8 Ways to Organize Your Life with Google Docs

This is a re-print of a guest post I did last week for the Google for Students company blog. They're hosting a series of guest posts from Googlers who blog, and I was lucky enough to kick off the series! If you read Life After College regularly you've probably seen many of these templates already, but hopefully this will still serve as a nice re-cap. Important note: if any of the previews don't show up, you can still use the template. Google Docs has been picking some technical fights with me lately, and we haven't reconciled yet!

8 Ways to Manage Your Life After College with Google Docs

Life after college can be confusing and chaotic. As a veteran Googler, life coach, blogger, and productivity geek, it might not surprise you to know that I run my life with Google Docs. I’ve created templates to help organize almost every aspect of life after college, and I’m hoping they’ll help you get a handle on things too!

The great thing about using Google Docs & Spreadsheets is that they are easy to edit, accessible anywhere (any computer or your mobile phone), and you can share them with friends for added accountability and feedback. So without further ado...

1. Prepare for job interviews with the Job Interview One-Sheeter This template condenses nine key questions into a one-page "Cliff’s Notes" for your next job interview. Quickly articulate and refer back to your answers on nine key areas, including: strengths, goals, work-style, ideas, challenges you've overcome, questions for the interviewer and an answer to that dreaded "weaknesses" question.

2. Set career goals by creating a Professional Development Strategy To succeed in your career you need to take an active role in your learning and professional development. No one else will do it for you. This template will help you set a strategy around your professional development goals by walking you through three areas: Your Vision (short and long-term brainstorm about your desired impact, and what you want to do & have), The What (skills, knowledge, education, experience), and The How (quarterly benchmarks and resources).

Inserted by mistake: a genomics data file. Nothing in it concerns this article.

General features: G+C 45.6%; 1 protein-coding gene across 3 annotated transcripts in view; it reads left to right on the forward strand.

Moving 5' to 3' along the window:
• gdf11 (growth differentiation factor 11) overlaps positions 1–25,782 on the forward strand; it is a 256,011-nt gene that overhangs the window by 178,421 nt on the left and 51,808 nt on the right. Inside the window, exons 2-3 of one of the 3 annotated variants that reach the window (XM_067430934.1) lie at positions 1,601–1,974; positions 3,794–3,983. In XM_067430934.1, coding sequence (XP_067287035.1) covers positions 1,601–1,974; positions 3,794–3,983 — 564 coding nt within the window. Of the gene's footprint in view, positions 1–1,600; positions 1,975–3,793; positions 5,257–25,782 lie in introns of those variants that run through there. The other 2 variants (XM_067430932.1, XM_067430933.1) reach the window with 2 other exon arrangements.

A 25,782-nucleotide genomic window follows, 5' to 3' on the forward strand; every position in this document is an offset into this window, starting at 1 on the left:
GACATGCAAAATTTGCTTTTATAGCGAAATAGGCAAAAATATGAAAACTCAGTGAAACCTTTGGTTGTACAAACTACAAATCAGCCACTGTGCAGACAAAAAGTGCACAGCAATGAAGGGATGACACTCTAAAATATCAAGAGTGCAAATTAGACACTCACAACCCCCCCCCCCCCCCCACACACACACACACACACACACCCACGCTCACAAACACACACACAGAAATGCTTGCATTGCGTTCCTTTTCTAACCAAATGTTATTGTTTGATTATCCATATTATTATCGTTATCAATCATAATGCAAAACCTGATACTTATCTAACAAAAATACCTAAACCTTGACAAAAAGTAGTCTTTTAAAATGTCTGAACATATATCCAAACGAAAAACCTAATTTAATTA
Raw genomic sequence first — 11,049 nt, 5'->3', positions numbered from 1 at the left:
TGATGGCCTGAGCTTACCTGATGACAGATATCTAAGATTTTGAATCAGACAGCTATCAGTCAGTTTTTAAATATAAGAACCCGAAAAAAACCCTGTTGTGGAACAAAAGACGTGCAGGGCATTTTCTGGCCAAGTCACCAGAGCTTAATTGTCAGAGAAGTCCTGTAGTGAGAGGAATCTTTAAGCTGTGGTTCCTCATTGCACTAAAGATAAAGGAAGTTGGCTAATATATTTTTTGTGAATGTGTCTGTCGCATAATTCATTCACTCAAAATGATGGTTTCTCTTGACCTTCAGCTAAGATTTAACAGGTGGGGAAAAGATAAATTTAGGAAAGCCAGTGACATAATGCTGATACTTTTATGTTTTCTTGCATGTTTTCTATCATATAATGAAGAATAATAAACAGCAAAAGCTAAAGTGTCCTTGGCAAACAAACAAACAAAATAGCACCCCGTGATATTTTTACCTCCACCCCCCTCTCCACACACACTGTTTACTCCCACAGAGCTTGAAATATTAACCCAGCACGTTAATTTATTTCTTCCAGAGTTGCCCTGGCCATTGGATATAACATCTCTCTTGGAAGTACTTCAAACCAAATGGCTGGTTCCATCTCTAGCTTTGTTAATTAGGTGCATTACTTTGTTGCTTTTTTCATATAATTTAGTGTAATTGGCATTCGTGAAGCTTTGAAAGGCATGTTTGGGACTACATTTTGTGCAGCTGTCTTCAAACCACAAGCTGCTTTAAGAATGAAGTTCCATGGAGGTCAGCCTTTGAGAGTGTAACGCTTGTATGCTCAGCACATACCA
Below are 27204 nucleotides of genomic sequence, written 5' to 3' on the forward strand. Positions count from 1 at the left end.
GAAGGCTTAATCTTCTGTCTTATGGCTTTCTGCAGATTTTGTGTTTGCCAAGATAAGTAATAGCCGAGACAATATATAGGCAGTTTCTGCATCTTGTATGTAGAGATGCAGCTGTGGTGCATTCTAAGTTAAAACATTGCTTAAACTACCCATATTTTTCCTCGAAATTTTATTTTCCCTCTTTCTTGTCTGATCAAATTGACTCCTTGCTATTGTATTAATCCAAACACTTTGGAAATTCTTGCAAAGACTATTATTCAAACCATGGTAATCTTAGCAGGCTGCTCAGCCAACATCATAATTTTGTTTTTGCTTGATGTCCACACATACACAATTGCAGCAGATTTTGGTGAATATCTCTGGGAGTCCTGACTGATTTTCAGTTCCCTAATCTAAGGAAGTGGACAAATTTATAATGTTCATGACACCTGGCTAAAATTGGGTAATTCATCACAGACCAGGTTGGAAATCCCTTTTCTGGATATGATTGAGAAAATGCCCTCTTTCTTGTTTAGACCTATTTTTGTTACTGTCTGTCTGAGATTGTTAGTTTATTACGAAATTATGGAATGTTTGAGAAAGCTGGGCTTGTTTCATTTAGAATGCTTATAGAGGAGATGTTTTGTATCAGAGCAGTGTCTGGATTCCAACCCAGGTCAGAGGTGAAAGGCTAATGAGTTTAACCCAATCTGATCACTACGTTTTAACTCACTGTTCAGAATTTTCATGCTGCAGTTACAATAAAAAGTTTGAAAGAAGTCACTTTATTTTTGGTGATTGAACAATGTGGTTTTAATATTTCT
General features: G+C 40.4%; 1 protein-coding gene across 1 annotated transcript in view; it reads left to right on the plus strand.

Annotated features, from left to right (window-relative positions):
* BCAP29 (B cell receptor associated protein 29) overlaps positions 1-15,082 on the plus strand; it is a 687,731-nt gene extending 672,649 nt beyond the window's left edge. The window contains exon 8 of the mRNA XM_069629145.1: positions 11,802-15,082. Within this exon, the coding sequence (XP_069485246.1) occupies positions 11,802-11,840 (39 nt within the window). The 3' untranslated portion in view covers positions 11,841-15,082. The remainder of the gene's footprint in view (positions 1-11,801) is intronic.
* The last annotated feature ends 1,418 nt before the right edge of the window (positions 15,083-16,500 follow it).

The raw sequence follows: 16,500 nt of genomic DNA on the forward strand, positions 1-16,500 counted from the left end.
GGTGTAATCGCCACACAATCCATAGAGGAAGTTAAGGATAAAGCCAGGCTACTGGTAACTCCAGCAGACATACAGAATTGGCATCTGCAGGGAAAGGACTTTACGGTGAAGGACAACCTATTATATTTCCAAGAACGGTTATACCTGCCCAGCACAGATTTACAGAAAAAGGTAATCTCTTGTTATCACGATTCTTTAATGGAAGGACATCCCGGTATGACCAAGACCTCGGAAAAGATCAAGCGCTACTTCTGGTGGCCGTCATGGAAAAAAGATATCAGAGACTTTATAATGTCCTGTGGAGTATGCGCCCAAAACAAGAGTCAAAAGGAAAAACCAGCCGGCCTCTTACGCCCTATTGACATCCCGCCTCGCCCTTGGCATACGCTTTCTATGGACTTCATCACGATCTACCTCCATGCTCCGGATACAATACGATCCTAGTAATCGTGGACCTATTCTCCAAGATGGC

3. Track conversations, professional contacts and potential mentors with the Networking Tracker Use this networking spreadsheet to track names of people you meet that you want have follow-up conversations with. The template eliminates the need to refer back to business cards - people's information is easily accessible online (and stored in one place). The tracker also makes it easy to skim through your list of contacts every few months and drop people a note if you haven't talked to them in a while.

4. Get your finances under control with the ever-so-simple Four-Step Budget Template Most budgets are too cumbersome to be useful (in my humble opinion). Check-out this handy four-step budget: After filling in income, must-have expenses and nice-to-have expenses, you'll get a "monthly allowance" for you to spend on discretionary items as you'd like, with the peace of mind of knowing that your main expenses are taken care of.

5. Have some fun! Dream big by creating a Life Checklist The principle of the life list is simple. You list all the things you want to do in life - big and small - then cross them off as you do them. This template will help you create a life checklist of your own. To see an example of my life checklist, click here.

6. Take an overall temperature check of your life with the Wheel of Life The Wheel of Life is a commonly used coaching exercise. It can help you examine each of the areas of your life and determine where you want to focus your attention. In this template the wheel is clearly a square :), and the cells automatically change color based on the values you enter (1-4=red, 5-7=yellow, 8-10=green).

7. Hold yourself accountable for strong health habits with the Fitness & Activity Weekly Tracker We all love checking things off a checklist, right? Use this template for tracking your weekly fitness activities (or anything else you want to track). You set the target goal for each activity (ex: run twice per week, strength training three times per week), and the spreadsheet will give you a countdown as you check-off various activities. It also totals your minutes per week, with a column for keeping notes and a place for tracking your weight.

8. Set-up a system for managing appointments with the Simple Appointment Tracking Spreadsheet If you do not have a place to keep track of recurring appointments (medical or otherwise), you will always be scratching your head trying to remember when you are next due – or forget about making the appointments completely. Set up a simple spreadsheet to track all of your recurring appointments and the relevant contact information in one place, then schedule reminders to actually make the next appointment one month before you are due.

I’d love to hear what you think after trying these - and please get in touch if you have requests for future templates!